Is Cloud Computing Safe?

is cloud computing safe
is cloud computing safe
Everyone’s moving to the cloud, but is cloud computing safe? That all depends one which cloud service you are using, how you are using them, and how you’ve configured your security. Digital Uppercut can help.

“The Cloud” is as mysterious to most people as brain surgery or rocket science…we know it exists, we know some people understand it, and we know that we aren’t those people. But just as we make assumptions about everything else we don’t fully understand, we make assumptions about cloud computing. For example, is cloud computing safe? A lot of people believe that cloud services are inherently secure services, substantially more secure than on-premise services. But that couldn’t be further from the truth. While many cloud services claim they are secure, and come with a variety of security features, it’s just not the case that they are secure by default. Each of those options and systems must be configured specifically for your situation, and these configurations are far from simple.

The Rise of Cloud Computing

When we ask whether cloud computing is safe, we need to agree on what we mean by “cloud computing.” Up until recently, office networks were centralized in air conditioned server rooms behind locked doors. Securing those devices and the traffic that runs through them — as well as the physical devices themselves — could be a full time task. But now most office networks are running either fully or partially in the cloud. In fact, running on-premise email servers is more of a rarity, giving way to cloud-based email like Office 365 or Google’s G Suite.

Similarly, file servers have been replaced by cloud-based storage from companies like Microsoft, Google, Amazon, Box, Dropbox, and many others. And we seldom see on-premise accounting systems running on on-premise hardware as much as we see cloud-based systems such as Netsuite, Sage, Macola, Microsoft Dynamics, and many others.

Is Cloud Computing Safe?

So when we talk about safe cloud computing, what we’re talking about is securing your data while it’s in any of three states: in motion, in use, and at rest.

Data at rest is data that is stored. For example, your files that are stored on any of the cloud-based storage companies listed above.

Data in use is data currently loaded in your accounting system, spreadsheets, HR applications, CRM systems and so on.

Data in motion is data that is moving across private networks like your company LAN, or data that is moving across the internet. It could include data that is…

  • Moving between on-premise equipment and cloud platforms
  • Moving between mobile devices and cloud platforms
  • Moving between cloud platforms

And despite what the cloud platforms might tell you about their security, they’re not telling you the whole story. Each of them has some level of security built into their systems, but just because they are there, it doesn’t mean it’s been implemented or configured properly.

And it doesn’t mean that it’s effective.

For example, Microsoft 365 Business Standard doesn’t include Office Message Encryption or protection from phishing attacks. It doesn’t even protect against malicious attachments and doesn’t do a very good job detecting and preventing ransomware. Microsoft 365 Premium has those features, but they are not best in class.

Similarly, Amazon S3 by default allows a hacker who has gained access to your cloud service to list out the contents of your cloud. It’s also possible to configure Amazon’s cloud to expose private information by including public data “buckets” within them.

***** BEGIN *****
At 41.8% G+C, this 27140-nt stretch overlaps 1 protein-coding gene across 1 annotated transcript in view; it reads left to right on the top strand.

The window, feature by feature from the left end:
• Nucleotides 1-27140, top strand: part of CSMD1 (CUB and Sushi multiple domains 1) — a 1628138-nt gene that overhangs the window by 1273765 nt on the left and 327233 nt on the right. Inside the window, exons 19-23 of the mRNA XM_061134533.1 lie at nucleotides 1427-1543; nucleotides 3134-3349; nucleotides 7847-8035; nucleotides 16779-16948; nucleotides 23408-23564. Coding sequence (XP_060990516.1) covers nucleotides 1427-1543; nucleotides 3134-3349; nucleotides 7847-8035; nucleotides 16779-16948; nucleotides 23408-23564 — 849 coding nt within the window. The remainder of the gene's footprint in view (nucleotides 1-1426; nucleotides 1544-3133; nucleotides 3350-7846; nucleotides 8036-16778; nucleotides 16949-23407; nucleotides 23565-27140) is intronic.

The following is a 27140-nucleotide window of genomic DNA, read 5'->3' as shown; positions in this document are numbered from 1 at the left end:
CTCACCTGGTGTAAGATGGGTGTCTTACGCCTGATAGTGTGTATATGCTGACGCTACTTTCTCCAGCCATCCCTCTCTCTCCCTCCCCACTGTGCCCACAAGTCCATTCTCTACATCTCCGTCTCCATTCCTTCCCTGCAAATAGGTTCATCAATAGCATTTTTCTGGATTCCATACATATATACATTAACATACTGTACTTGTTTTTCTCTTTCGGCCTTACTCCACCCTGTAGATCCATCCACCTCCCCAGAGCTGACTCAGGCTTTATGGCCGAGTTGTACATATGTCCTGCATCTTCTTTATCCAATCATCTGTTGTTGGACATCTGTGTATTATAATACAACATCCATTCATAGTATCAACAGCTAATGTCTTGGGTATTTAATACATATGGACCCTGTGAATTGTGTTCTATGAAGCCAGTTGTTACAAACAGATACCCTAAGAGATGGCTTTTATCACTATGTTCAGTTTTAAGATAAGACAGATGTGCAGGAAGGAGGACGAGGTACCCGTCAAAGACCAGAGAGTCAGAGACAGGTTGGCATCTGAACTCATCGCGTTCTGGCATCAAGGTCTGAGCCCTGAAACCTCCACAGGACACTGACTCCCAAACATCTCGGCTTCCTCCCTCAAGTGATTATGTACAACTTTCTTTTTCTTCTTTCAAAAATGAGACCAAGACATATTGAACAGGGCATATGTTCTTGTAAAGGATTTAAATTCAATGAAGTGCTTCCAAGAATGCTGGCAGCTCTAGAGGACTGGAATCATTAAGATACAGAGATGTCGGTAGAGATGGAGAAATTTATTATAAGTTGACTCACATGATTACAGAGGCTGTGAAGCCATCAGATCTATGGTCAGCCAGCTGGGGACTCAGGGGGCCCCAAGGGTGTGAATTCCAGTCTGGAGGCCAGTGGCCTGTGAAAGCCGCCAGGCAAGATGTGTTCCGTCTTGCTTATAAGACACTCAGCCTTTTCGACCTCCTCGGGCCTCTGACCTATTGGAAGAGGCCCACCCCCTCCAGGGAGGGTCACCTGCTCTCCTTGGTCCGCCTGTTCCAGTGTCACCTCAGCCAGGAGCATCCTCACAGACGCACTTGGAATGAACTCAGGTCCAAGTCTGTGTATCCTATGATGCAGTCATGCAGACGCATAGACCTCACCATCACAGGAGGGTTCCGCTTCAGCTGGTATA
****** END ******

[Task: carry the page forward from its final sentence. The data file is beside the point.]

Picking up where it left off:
So when you are purchasing cloud services you need to be sure you are purchasing the right product and service levels. Then each cloud application must be properly configured for your own environment and use cases using

So when you ask “is cloud computing safe,” the answer is “it can be.”

How To Secure Your Data In The Cloud

Digital Uppercut helps its clients secure their cloud data in several ways. The first is that we work with our clients to select the best cloud services for their applications. Box, Dropbox, Google Cloud and Microsoft OneDrive all have their own strengths and weaknesses. More importantly, they work better for some applications than others.

Regardless of which technology we choose, we properly configure it to make the most out of the built-in security services. We also use technology that seamlessly works within most top cloud service providers to provide additional security beyond what the tools’ native security allows.

For example, we can add best-in-class signature based antivirus tools, sandboxing tools, endpoint protection tools, data leakage tools, encryption tools, and more to any cloud provider. And our systems will actually show you malware and dangerous files that will flow right through “Advanced” security tools from Microsoft or Google or other cloud services but that are caught by ours.

And that’s just the beginning.

We can detect when sensitive data is exposed to unauthorized users, when any file or folder is accessed by users, what the user did with that file, and much more. You can have full visability into what happens with your data, when it happened, by whom, and how.

Making A Dangerous Cloud Safe

So is cloud computing safe? Not really…not by itself. And especially not in our data-centric, compliance-oriented and litigious world. Protecting your data is critical to your company’s success and survival, and Digital Uppercut is here to help. If you’re contemplating moving services or resources to the cloud, talk with us to choose the right vendors and products. If you’re already computing in the cloud, and would like an evaluation of your security, we can help there, too. Contact us online or call us at 818-913-1335.